From: meekerdb <meeke...@verizon.net>
To: everything-list@googlegroups.com 
Sent: Wednesday, September 4, 2013 12:22 PM
Subject: Re: When will a computer pass the Turing Test?

On 9/4/2013 10:00 AM, Chris de Morsella wrote:

>From: meekerdb mailto:meeke...@verizon.net
>To: everything-list@googlegroups.com 
>Sent: Tuesday, September 3, 2013 4:43 PM
>Subject: Re: When will a computer pass the Turing Test?
>On 9/3/2013 3:43 PM, Chris de Morsella wrote:
>By the way the brain produces high fidelity illusions for us most of our 
>waking lives. For example the way we perceive our sight is very different from 
>the intermittent stream of neural signals that begin their journey from our 
>retinas. Did you know that every time you shift your eyes from one focus point 
>to another that during the period of time the eyeball is in movement from one 
>focus to the next no visual signals are being sent down the optic nerve. That 
>if the brain was not producing an illusion for us the world we see should 
>vanish each time we move our eyes (or blink them) Does the world disappear 
>each time you blink or move your eyes? Of course it doesn't. Your mind 
>maintains a steady and beautifully rendered illusion of the world in your mind 
>that is seamlessly stitched into the new stream of optic signals as they 
>arrive. There is no discontinuity.    
>>> That seems to look at it the wrong way
                  around.  Our model of the world is one in which
                  objects are persistent even when we don't look at
                  them.  That's a better model than one in which they
                  only exist when we look at them.  So our brain is
                  creating the better model instead of the worse.  I see
                  no reason to call that an "illusion".

First note that I only wrote the three lines above - which is hard
    to tell from your reply.

>It is an illusion in the sense that it is manufactured by the brain. The brain 
>fills in the gaps in the stream of visual signals with a manufactured world 
>that does not in fact exist -- as a stream of in-coming sense data. But you 
>are correct that it is a better way to model the world; I am not arguing that 
>it isn't. I agree that evolution would favor a "vision" that did not suddenly 
>switch off every time the eye stopped sending signals. My point is that the 
>world we see is in many ways a manufactured illusion -- and model (we agree on 
>that term) -- of the world. 
>The same is true for how when we turn our heads the world does not spin but 
>rather our brain cleverly re-renders our visual world by changing our own 
>inner viewpoint from which we perceive our sight -- as our brains have served 
>it up to us. This is also a better way to model a change in the direction of 
>vision. Instead of spinning the world as would be the case if the brain had 
>not re-interpreted the visual data stream and re-rendered it in this alternate 
>manner; we perceive our visual field as being stable and our perception of 
>this stable field being the factor that shifts instead. This brain illusion --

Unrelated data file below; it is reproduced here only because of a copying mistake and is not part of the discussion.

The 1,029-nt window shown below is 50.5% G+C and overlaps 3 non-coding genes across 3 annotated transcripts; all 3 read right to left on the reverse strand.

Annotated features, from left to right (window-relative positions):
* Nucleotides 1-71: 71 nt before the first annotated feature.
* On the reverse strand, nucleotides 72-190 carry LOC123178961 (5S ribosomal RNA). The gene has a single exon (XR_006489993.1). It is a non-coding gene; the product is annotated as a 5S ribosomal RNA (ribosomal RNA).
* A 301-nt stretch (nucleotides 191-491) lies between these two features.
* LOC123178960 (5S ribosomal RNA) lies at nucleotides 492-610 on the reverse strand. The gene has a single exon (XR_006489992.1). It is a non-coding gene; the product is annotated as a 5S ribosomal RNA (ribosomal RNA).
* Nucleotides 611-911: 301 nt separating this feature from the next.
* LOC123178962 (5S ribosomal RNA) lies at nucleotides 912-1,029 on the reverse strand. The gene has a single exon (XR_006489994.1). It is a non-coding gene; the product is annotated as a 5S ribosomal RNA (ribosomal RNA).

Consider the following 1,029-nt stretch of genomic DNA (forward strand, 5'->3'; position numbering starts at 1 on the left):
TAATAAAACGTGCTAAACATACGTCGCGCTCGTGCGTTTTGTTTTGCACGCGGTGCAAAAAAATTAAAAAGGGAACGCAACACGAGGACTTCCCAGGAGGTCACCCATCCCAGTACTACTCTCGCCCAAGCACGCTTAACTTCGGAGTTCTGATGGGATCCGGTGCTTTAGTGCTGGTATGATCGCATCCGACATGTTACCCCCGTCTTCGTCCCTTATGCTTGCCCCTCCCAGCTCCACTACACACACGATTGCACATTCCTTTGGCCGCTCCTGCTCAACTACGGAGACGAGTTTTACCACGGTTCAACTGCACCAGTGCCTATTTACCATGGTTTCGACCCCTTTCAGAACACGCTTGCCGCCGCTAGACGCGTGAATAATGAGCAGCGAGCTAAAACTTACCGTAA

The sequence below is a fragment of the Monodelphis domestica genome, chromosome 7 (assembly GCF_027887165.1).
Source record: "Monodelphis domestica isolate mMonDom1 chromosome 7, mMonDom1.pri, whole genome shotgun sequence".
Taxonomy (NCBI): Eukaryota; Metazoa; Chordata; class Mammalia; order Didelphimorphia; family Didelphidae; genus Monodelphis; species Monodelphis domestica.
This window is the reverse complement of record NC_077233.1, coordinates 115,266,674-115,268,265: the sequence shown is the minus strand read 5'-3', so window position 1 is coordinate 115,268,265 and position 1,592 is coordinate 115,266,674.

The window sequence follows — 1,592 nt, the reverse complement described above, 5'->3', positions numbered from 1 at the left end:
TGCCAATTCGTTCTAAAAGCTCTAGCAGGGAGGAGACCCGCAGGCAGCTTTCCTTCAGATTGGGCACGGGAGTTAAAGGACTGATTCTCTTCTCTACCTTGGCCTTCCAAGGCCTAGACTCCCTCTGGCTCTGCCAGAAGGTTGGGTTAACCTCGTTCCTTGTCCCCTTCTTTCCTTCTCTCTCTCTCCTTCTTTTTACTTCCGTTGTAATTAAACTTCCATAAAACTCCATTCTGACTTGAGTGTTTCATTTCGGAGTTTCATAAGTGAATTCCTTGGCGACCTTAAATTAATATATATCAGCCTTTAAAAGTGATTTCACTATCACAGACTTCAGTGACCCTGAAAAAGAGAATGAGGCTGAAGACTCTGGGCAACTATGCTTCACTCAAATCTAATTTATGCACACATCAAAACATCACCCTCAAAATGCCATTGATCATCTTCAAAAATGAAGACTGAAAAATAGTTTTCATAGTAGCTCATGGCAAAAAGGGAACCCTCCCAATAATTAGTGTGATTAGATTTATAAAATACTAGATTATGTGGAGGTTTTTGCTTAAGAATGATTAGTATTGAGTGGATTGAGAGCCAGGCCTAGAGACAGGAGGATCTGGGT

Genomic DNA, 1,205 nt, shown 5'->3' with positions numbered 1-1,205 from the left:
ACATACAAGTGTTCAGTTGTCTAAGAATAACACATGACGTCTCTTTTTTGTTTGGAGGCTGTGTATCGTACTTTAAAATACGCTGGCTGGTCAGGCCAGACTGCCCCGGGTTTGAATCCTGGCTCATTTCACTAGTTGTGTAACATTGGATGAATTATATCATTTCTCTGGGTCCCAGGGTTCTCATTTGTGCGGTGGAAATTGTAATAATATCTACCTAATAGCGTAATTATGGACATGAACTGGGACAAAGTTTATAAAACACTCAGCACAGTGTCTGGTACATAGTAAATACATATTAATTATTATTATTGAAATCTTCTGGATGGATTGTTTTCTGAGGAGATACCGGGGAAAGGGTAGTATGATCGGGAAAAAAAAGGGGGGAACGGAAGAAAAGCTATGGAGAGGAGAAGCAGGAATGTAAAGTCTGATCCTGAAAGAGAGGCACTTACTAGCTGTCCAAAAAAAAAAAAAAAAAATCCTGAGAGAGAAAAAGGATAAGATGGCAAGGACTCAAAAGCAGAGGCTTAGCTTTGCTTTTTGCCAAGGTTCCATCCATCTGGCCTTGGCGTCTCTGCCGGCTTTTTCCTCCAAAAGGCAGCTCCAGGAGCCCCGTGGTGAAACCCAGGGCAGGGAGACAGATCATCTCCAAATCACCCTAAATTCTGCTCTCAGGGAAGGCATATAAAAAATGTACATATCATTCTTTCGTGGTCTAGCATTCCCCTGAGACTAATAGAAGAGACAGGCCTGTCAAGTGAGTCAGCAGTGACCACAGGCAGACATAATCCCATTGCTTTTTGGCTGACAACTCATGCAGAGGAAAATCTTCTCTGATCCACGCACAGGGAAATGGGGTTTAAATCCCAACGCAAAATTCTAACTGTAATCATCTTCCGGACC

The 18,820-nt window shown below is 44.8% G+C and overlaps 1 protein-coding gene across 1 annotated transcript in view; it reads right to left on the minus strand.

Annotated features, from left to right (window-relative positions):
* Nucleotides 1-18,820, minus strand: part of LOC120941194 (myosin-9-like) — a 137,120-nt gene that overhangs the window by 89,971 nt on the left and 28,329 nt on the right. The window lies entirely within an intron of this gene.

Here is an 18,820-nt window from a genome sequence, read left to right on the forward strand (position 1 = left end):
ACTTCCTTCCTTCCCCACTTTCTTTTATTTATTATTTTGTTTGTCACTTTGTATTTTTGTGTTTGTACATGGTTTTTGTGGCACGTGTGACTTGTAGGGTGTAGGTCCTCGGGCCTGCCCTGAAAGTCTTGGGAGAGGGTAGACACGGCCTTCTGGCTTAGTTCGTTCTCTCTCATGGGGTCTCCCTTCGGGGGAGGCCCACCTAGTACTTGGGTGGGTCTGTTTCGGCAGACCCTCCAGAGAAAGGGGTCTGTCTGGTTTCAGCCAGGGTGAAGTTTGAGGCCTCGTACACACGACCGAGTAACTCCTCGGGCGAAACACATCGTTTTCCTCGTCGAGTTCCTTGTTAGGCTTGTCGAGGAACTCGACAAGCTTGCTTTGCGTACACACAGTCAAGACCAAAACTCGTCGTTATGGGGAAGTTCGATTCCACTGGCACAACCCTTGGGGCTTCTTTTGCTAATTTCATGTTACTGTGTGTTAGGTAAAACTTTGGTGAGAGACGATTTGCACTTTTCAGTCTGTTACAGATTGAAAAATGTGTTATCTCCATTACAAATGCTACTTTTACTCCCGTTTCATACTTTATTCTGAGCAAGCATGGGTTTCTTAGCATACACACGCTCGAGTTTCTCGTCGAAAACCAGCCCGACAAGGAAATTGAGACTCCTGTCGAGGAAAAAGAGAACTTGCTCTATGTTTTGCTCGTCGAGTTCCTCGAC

>after all, it is manufactured internally by the brain itself and is a 
>different and highly interpretive rendition of the raw data going into the 
>brain -- also seems a clearly superior way to model vision than the 
>alternative of staying true to reality, which would have the world radically 
>spin each time you shifted your gaze from here to there or
 turned your head... imagine how disorienting that would be. 
>We both agree that it makes evolutionary sense for the brain to model reality 
>like it does -- in terms of these visual tricks the mind is doing. My point 
>was that the mind is clearly capable of producing masterful illusions and does 
>so each and every single day in healthy individuals. We depend on our minds 
>innate ability to produce high fidelity illusions -- or models if you will -- 
>of the underlying world that we are perceiving via our senses, and we depend 
>on our conjuring mental acrobats each and every day of our lives. 
>In general, we need on our brains to filter out by far most of what impinges 
>on our senses, and if it did not, we would suffer under a cacophony of 
>sensorial overload. Our brains however are masters of illusion (or if you 
>prefer of models that while tied to and dependent on reality are also 
>fundamentally divergent form how reality would present to us if it were not 
>reified by our brains into the way we sense it).

>>You're still looking at it backwards, as though there were some
    alternative that would be *really real* and not an illusion; as
    though a video camera just recording "everything" would capture the
    reall real and the would really would spin around when the camera
    turned and there would be no illusion.  My point is that neither one
    is "reality" but the model your brain (via evolution) is closer
    approximation to what we denominate "reality".  We want reality to
    have point-of-view invariance, i.e. to be something that is the same
    from different points of view and as viewed by different people. 
    That's what we mean by "reality", and the brain automatically
    produces a good approximation of that form middle sized things not
    moving to fast.  For atomic size things or things moving near the
    speed of light - not so good.